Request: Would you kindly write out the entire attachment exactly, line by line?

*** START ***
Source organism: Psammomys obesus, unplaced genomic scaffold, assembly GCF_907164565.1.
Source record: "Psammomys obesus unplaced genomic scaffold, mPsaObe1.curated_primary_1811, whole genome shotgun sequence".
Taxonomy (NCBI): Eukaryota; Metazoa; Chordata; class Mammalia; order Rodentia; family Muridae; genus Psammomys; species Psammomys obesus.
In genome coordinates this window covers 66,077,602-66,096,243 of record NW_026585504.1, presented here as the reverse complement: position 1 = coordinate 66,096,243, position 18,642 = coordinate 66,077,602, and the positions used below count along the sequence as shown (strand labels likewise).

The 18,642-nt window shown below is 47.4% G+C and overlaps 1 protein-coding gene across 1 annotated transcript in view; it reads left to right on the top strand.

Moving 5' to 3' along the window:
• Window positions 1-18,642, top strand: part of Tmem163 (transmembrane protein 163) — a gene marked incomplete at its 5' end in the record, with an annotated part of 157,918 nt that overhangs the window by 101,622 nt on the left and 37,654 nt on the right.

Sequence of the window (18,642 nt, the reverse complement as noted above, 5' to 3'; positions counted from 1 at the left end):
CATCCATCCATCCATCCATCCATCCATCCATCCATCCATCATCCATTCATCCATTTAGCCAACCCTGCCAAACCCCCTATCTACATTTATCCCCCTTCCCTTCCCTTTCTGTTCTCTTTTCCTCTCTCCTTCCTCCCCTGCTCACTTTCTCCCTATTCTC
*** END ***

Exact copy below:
Source organism: Psammomys obesus, unplaced genomic scaffold, assembly GCF_907164565.1.
Source record: "Psammomys obesus unplaced genomic scaffold, mPsaObe1.curated_primary_1811, whole genome shotgun sequence".
Taxonomy (NCBI): Eukaryota; Metazoa; Chordata; class Mammalia; order Rodentia; family Muridae; genus Psammomys; species Psammomys obesus.
In genome coordinates this window covers 66,077,602-66,096,243 of record NW_026585504.1, presented here as the reverse complement: position 1 = coordinate 66,096,243, position 18,642 = coordinate 66,077,602, and the positions used below count along the sequence as shown (strand labels likewise).

The 18,642-nt window shown below is 47.4% G+C and overlaps 1 protein-coding gene across 1 annotated transcript in view; it reads left to right on the top strand.

Moving 5' to 3' along the window:
• Window positions 1-18,642, top strand: part of Tmem163 (transmembrane protein 163) — a gene marked incomplete at its 5' end in the record, with an annotated part of 157,918 nt that overhangs the window by 101,622 nt on the left and 37,654 nt on the right.

Sequence of the window (18,642 nt, the reverse complement as noted above, 5' to 3'; positions counted from 1 at the left end):
CATCCATCCATCCATCCATCCATCCATCCATCCATCCATCATCCATTCATCCATTTAGCCAACCCTGCCAAACCCCCTATCTACATTTATCCCCCTTCCCTTCCCTTTCTGTTCTCTTTTCCTCTCTCCTTCCTCCCCTGCTCACTTTCTCCCTATTCTC